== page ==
Here's What a Shipping Guide Should Ask of You
Just like their subject, shipping guides can be rather complex and confusing. Shipping, which has become a top priority for customers and businesses alike, remains consistently complex. From hidden charges and contract negotiations to packaging concerns, shipping is hard to get a handle on, let alone to figure out a way to do it quickly and free, as all consumers want. This short shipping guide presents some of the most basic concerns every eCommerce business must consider, while more in-depth information about given topics can be found elsewhere.
To begin with, what is your shipping process? Do you fulfill orders daily, or bi-/tri-weekly? If fulfillment is its own branch of your business, is it in constant (automated) communication with other arms of your company? If your shipping needs vary dramatically due to seasonal shifts, how does your shipping process compensate?
Once the basics have been nailed down, it’s time to create a concise shipping policy that’s as clear to you as it is to your customer. Consider questions like:
- How much does shipping cost, how fast is it, and who pays? Though these questions may seem entirely basic, they can be surprisingly difficult to answer.
- Have you built the price of shipping into your products such that all shipping is free and fast, or have you allocated marketing funds to cover shipping costs, allowing that such expenditures are part of the CAC (customer acquisition cost), as many companies do?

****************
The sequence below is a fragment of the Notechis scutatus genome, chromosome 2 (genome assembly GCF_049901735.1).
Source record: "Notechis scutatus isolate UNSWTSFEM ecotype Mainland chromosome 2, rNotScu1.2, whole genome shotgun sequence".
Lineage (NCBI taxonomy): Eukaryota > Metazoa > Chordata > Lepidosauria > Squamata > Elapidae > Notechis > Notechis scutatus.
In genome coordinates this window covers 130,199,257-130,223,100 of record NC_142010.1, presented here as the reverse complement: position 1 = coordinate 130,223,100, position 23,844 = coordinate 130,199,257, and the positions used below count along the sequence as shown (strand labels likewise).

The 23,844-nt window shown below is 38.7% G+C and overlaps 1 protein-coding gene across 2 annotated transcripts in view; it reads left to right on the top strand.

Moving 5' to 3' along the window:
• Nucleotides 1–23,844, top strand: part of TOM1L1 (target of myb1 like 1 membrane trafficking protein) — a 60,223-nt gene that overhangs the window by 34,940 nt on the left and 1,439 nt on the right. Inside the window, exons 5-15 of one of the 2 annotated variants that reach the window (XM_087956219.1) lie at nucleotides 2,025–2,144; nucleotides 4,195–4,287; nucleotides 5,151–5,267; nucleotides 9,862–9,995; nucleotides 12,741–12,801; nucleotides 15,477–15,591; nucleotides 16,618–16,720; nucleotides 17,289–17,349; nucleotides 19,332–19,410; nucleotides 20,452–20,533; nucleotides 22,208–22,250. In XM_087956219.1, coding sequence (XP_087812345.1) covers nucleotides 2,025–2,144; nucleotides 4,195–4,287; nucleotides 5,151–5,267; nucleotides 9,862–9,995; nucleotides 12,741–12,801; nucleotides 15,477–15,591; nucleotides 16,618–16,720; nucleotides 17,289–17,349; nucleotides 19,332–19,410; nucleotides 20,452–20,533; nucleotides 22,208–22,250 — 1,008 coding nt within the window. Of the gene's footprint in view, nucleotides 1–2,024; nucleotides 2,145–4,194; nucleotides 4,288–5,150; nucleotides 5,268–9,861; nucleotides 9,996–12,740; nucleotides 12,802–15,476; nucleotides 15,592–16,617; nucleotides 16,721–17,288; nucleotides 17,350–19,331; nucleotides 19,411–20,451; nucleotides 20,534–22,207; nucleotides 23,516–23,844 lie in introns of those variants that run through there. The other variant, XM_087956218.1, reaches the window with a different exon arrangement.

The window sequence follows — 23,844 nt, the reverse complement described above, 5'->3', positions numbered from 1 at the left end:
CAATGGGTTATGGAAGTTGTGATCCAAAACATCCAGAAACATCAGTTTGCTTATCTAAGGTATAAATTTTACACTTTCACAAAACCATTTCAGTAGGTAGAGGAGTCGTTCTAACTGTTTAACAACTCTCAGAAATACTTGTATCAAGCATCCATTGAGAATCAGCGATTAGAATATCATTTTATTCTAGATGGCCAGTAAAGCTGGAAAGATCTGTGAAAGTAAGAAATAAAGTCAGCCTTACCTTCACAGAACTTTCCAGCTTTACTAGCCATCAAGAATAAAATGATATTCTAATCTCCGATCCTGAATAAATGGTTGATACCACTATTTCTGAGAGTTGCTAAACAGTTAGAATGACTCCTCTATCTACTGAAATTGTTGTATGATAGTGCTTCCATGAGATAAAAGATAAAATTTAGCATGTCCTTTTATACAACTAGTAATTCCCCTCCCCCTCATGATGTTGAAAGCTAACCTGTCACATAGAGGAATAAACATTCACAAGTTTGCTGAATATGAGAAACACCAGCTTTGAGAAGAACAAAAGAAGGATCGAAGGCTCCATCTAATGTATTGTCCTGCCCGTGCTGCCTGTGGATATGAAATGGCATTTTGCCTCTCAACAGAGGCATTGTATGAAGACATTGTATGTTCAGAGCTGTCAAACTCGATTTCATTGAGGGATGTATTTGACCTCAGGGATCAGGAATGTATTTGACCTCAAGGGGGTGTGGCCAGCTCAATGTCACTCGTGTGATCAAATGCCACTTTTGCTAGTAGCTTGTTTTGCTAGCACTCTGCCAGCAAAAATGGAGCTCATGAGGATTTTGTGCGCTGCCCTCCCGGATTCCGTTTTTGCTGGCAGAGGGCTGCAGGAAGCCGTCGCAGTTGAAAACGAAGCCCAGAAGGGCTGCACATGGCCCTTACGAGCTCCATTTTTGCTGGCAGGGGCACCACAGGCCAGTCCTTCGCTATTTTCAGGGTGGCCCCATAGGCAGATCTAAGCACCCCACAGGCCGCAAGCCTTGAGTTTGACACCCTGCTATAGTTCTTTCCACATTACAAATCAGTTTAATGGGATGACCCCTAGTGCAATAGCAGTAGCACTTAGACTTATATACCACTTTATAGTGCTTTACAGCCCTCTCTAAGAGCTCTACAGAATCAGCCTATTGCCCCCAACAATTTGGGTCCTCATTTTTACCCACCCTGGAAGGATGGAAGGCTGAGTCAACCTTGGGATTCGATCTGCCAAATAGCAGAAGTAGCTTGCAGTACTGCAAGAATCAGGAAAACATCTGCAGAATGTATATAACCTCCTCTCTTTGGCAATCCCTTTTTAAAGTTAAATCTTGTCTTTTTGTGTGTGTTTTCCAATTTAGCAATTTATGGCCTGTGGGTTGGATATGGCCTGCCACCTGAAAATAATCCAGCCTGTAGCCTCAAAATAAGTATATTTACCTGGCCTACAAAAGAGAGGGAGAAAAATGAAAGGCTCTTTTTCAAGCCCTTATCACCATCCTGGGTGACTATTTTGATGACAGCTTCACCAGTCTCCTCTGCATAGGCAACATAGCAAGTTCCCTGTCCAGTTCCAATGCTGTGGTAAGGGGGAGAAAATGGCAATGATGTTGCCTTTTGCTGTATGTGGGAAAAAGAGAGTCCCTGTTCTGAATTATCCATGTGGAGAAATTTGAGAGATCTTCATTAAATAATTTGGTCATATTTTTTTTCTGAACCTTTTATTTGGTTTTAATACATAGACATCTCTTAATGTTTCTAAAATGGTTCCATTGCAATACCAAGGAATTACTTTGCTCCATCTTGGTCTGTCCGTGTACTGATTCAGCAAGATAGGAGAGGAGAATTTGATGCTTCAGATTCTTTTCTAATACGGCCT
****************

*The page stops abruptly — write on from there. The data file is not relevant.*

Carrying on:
- What carrier(s) do you use, and do you and/or your customer have access to quotes from them in real time?
- Do you have a process in place that updates customers as to the status of their orders, most likely offering tracking and delivery options?
- In the case of returns, do you have this whole process considered and ready in reverse?
Though it might sound simplistic to say, your shipping policies should make the most sense for your particular business. For example, you might sell oversized but inexpensive items, making free shipping impossible due to profit loss. Consider a different strategy such as free shipping past a certain cost threshold; in other words, your shipping policy should strive to help your business grow and thrive, not hamstring it with growing losses.
When dealing with any kind of shipping in volume, the need for shipping software becomes inevitable. As can be seen from the very few and basic questions listed here, shipping is too complex and confusing to attempt to do without at least some automation in place. Whether you’re considering using a software direct from your primary carrier, or are looking into a third-party option, all shipping guides eventually point you towards the time, energy and money saved by shipping software, along with added benefits unique to different vendors’ offerings.
Want to learn more about shipping best practices? Reach out to a shipping expert today!